A couple of weeks ago, I gave Woman’s Day the once-over with my critical lady side-eye, and what we discovered wasn’t pretty. Woman’s Day did have many decent points; including a reasonable exercise routine, a handful of engaging human interest stories and a recipe for very cute cupcakes.
On the other hand, the majority of the “solutions” content focused on pushing advertiser products, the diet section conflicted with the recipe section and the intended audience seemed to be a limited segment of middle to upper class, middle-aged white ladies. I gave WD a C- overall.
Good Housekeeping, the focus of today’s piece, fares a little better in many areas, while doing about the same in others. Let’s dig in!
The Crime: Manipulating women consumers into making purchasing decisions out of fear, disgust or jealousy.
The Accused: Good Housekeeping, July 2011.
Like WD, GH is about 50-55% advertising content, including products featured within articles with a price and point-of-sale location information. The products and services advertised in GH are similar to WD, in some cases the same exact ad or ad spread ran in both magazines. in the 7/11 issue. Here’s a breakdown of who is advertising in GH:
GH has one win over WD in this area, GH has a twelve page section which is completely free of display ads. The content on those pages does contain shopping information, so we’re not completely free of the influence of marketing, but the lack of full page display ads is briefly refreshing.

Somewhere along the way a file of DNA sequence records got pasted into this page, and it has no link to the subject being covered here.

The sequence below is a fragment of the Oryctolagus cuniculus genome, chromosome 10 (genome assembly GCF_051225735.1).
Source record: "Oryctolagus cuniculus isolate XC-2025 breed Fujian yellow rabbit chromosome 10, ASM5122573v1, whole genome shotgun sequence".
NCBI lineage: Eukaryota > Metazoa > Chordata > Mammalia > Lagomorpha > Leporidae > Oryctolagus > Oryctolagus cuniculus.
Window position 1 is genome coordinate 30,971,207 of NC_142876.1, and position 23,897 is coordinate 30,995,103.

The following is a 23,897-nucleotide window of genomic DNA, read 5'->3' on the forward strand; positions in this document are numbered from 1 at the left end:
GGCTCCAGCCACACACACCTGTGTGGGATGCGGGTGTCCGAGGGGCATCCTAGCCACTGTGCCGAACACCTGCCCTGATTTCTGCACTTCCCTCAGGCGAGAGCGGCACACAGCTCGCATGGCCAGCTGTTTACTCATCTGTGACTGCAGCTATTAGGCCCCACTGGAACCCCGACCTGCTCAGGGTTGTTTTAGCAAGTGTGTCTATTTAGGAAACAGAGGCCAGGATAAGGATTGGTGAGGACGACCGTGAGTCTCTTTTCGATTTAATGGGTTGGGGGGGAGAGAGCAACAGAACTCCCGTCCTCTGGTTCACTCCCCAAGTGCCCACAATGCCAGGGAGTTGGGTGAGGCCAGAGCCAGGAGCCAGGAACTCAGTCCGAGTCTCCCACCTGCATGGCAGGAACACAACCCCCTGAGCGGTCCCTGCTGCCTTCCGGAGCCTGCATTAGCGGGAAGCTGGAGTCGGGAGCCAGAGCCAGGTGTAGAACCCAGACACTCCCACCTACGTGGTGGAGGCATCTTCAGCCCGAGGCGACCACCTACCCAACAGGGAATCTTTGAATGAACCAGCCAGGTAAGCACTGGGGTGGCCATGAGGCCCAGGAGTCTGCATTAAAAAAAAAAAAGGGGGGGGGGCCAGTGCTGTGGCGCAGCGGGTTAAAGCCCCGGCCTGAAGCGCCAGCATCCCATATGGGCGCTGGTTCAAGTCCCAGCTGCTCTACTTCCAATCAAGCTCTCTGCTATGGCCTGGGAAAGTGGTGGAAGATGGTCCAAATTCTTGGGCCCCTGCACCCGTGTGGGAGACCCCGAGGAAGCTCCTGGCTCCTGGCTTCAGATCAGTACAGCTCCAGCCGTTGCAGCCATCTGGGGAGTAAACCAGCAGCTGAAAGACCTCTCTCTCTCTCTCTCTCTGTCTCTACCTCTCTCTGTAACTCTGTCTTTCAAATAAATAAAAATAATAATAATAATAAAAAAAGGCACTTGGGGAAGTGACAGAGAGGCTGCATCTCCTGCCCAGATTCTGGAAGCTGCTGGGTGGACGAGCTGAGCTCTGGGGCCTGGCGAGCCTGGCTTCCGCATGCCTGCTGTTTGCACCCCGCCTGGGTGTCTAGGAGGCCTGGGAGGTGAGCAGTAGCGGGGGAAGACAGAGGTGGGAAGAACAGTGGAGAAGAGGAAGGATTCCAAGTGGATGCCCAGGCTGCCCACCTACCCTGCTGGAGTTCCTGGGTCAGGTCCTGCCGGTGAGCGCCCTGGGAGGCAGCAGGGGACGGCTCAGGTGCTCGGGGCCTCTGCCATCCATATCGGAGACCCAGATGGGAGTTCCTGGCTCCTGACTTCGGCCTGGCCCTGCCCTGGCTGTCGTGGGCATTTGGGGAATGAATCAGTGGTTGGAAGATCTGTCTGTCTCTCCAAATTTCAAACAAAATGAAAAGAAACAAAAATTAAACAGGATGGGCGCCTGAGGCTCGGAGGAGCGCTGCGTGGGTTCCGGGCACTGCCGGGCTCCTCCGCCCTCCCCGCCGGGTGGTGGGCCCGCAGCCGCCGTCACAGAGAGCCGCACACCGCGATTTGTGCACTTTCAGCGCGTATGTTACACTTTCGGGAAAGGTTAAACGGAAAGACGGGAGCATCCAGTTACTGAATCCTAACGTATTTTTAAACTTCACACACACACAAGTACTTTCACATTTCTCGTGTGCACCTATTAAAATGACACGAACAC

Fear (and Loathing) in the Features
GH has a fairly balanced array of content aimed at its primarily female demographic. The bulk of the magazine is covering health & wellness, food & nutrition, and diet & exercise. Let’s look a little closer, with my very bright chart below.
GH has long been known as an authority on comprehensive, non-biased product reviews. My grandma, for one, wouldn’t buy anything that wasn’t stamped with the Good Housekeeping Seal of Approval. The section of the magazine devoted to these reviews is much smaller than it was when I was a kid, and it’s not longer set apart by the lemon yellow pages they used to use. I believe GH is still a reliable expert, but it’s easy to see the advantage to Consumer Reports’ policy of no advertising at all to avoid a conflict of interest. GH is heavily supported by ads, I’m sure they can’t avoid reviewing all of the products sold by their advertisers.
Like Woman’s Day, GH nests its diet and exercise features among unhealthy processed food advertisements and recipes that are frequently not approved in the magazine’s diet plans. This doesn’t mean some of them don’t look really delicious, especially the steak with seared, minted watermelon and the blueberry pie.
Beauty and Fashion
GH is very practical, overall. The clothing and outfits featured (on mostly white models, although one black model is featured in one spread) aren’t especially daring, and combine classic shapes with classic colors, with the latest trends used as sophisticated accents. Most of the outfits would work for casual parties, summer school teachers, not-for-profit/start-up office wear or for meeting your S.O.’s parents. The beauty articles cover the summer always-runs, including frizz, pit stink, SPF, pedicures and keeping make-up on while you sweat. Grade: B, for being middle of the road.